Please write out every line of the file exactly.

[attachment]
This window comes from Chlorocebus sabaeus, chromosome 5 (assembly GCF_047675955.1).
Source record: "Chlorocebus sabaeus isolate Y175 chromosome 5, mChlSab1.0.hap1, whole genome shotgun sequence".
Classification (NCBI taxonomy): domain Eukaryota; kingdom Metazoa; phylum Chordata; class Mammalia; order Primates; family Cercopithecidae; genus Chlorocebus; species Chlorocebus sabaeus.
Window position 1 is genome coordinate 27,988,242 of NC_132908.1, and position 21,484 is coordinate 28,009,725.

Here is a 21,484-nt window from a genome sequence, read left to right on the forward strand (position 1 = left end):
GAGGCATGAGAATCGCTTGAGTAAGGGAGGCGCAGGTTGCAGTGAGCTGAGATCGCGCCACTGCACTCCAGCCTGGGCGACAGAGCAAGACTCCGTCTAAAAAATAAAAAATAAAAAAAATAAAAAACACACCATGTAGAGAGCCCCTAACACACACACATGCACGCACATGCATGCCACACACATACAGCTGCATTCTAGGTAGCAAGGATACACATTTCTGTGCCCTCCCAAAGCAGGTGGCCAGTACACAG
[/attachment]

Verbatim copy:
This window comes from Chlorocebus sabaeus, chromosome 5 (assembly GCF_047675955.1).
Source record: "Chlorocebus sabaeus isolate Y175 chromosome 5, mChlSab1.0.hap1, whole genome shotgun sequence".
Classification (NCBI taxonomy): domain Eukaryota; kingdom Metazoa; phylum Chordata; class Mammalia; order Primates; family Cercopithecidae; genus Chlorocebus; species Chlorocebus sabaeus.
Window position 1 is genome coordinate 27,988,242 of NC_132908.1, and position 21,484 is coordinate 28,009,725.

Here is a 21,484-nt window from a genome sequence, read left to right on the forward strand (position 1 = left end):
GAGGCATGAGAATCGCTTGAGTAAGGGAGGCGCAGGTTGCAGTGAGCTGAGATCGCGCCACTGCACTCCAGCCTGGGCGACAGAGCAAGACTCCGTCTAAAAAATAAAAAATAAAAAAAATAAAAAACACACCATGTAGAGAGCCCCTAACACACACACATGCACGCACATGCATGCCACACACATACAGCTGCATTCTAGGTAGCAAGGATACACATTTCTGTGCCCTCCCAAAGCAGGTGGCCAGTACACAG